Parenting Plan

Work together to give your children the best way forward

The greatest benefit of choosing mediation is that it enables divorcing spouses to make their own decisions. In dividing parenting time, for example, a judge might choose a standard schedule that’s used in many other cases. In mediation, spouses can structure a parenting plan that best fits their children’s needs.

A parenting plan is a voluntary agreement that covers the day to day responsibilities of each parent, the practical considerations of a child’s daily life, as well as how parents will agree and consult on important long-term issues about their children. It can be changed at any time as long as both parents agree.

Separation can be painful for everyone involved – especially children. During this challenging time, children need support, love and contact with both of their parents and other significant people, such as grandparents. Some certainty for the future is also important for everyone. The family law system encourages separating parents to work out arrangements for children between themselves without going to court. One way parents can set out the arrangements they wish to put into place for their children is to make a parenting plan.

What is best for your child is the most important thing for you to consider when you make your parenting plan.

To be a parenting plan under the Family Law Act 1975, the plan must be made and signed by both parents of the child. However, other persons, such as grandparents or step-parents, can be included in a parenting plan.

Parenting plans and the law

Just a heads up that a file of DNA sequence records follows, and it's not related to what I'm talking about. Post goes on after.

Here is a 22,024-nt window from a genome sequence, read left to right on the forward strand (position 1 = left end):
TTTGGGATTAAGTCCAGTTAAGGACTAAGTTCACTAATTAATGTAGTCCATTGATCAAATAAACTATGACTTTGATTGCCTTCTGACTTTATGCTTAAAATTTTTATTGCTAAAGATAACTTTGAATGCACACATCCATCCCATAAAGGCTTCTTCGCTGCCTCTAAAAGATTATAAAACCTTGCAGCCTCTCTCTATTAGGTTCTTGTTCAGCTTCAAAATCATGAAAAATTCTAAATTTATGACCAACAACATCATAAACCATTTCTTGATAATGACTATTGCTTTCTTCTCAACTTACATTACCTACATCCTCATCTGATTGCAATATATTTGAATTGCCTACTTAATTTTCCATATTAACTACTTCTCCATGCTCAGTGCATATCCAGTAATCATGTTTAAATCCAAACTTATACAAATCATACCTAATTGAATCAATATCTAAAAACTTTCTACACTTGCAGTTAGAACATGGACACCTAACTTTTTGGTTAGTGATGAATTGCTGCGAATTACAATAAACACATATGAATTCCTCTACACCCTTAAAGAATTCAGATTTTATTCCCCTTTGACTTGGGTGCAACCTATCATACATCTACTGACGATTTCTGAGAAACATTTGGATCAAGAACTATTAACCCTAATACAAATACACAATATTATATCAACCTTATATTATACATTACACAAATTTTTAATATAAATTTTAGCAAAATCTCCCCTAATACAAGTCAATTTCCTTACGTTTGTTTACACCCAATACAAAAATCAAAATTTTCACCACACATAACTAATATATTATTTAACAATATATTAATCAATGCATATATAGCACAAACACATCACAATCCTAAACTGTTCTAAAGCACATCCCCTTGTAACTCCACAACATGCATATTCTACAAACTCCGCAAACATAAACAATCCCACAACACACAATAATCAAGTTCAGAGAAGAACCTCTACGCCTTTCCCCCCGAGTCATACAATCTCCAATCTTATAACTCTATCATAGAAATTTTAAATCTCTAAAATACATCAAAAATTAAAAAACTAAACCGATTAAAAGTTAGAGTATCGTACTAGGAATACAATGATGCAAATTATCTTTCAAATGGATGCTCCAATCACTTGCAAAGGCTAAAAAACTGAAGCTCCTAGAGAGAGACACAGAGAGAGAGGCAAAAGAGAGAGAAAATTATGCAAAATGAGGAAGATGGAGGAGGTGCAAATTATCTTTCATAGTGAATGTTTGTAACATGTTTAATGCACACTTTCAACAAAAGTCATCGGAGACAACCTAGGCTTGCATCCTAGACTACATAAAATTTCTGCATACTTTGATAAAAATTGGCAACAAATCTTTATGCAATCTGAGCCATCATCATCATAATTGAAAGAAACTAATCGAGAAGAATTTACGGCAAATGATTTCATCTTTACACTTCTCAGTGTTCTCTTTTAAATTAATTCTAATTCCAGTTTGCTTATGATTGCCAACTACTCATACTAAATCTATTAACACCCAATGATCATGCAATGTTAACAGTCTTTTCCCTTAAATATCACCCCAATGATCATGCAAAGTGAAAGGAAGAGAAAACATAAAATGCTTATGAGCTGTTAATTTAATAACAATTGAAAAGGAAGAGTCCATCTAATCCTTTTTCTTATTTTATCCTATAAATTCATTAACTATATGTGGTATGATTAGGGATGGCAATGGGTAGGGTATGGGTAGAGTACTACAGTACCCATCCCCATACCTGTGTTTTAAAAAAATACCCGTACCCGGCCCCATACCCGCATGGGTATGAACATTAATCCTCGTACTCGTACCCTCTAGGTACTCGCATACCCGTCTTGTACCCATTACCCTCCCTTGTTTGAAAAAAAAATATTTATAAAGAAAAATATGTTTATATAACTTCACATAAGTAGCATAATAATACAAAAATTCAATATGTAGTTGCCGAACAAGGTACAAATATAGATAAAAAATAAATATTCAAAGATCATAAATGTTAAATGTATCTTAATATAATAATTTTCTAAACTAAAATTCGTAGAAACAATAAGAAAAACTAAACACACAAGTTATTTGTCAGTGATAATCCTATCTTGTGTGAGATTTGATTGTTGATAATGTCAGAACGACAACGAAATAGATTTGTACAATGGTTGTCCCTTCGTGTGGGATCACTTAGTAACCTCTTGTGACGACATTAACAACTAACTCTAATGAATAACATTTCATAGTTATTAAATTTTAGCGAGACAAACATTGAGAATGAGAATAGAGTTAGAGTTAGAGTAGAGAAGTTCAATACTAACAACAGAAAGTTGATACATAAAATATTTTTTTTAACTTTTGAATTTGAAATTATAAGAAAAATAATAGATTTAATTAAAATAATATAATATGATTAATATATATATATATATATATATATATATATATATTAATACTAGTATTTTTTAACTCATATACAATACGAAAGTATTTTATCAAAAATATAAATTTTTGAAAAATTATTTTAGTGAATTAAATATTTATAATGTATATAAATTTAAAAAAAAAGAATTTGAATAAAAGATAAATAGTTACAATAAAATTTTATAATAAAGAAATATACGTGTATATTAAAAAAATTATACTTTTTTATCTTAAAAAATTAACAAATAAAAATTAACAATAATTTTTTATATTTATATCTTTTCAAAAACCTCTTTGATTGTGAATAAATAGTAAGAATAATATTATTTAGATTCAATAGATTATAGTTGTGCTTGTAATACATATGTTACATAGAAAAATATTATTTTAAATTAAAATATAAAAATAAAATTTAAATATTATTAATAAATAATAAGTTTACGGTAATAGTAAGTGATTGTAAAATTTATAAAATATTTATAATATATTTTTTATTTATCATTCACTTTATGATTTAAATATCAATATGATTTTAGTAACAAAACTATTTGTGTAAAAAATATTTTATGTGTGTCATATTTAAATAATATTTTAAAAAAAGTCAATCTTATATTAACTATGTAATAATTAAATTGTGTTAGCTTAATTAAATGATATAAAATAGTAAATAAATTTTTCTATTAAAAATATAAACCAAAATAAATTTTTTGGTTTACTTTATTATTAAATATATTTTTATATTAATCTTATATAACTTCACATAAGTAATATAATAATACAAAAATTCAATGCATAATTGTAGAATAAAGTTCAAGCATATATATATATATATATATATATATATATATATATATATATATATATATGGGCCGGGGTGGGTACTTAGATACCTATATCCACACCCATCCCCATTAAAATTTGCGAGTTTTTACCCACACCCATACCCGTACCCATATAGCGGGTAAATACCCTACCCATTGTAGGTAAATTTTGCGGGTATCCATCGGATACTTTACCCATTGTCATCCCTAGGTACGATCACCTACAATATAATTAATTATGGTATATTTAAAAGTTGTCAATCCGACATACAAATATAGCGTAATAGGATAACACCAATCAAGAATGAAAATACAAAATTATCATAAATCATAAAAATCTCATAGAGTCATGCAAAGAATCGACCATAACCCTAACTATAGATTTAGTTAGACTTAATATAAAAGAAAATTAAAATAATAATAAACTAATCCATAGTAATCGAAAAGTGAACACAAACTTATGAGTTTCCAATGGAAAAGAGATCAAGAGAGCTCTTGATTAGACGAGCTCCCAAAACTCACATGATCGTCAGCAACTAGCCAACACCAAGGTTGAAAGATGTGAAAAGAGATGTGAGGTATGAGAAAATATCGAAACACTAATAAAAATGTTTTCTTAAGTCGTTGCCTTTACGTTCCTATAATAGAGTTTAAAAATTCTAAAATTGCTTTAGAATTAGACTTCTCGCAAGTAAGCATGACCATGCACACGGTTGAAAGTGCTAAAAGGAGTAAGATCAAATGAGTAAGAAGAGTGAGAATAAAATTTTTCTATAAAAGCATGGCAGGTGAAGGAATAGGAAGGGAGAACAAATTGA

A parenting plan can take any form, but to be a parenting plan under the Family Law Act 1975 it must be in writing, signed and dated by both parents. It must be made free from any threat, duress or coercion. A parenting plan is not legally enforceable and is different from a parenting order, which is made by a court.

Parents who make a parenting plan can ask the court to make an order in the terms of that plan. Once made, these orders are legally binding – they have the same effect as any other parenting order made by a court. If parents end up in court at some later date, the court must consider the terms of the most recent parenting plan when making parenting orders in relation to the child, if it is in the best interests of the child to do so.

What can be included in a parenting plan?

Your plan will be unique to your circumstances. It should be practical, simple and as concrete as possible. A parenting plan can deal with any aspect of the care, welfare and development of a child. The kinds of things that may be covered in a plan include:

  • how the parents will share parental responsibility and consult about decisions (like which school the child will attend)
  • who the child will live with
  • what time the child will spend with each parent
  • what time the child will spend with other people, such as grandparents
  • how the child will communicate with each parent or other people (eg by phone, email or letters) what arrangements need to be made for special days, such as birthdays and holidays
  • what process can be used to change the plan or resolve any disagreements about the plan
  • and any other issue about parental responsibility or the care, welfare and development of the child.

You may find it useful to include procedures in your plan for resolving any disputes about the terms of your plan, or for varying the plan if the needs or circumstances of your child change as they get older (eg the child starts primary or secondary school).

When deciding what to include in your plan there are a number of other important issues you need to consider.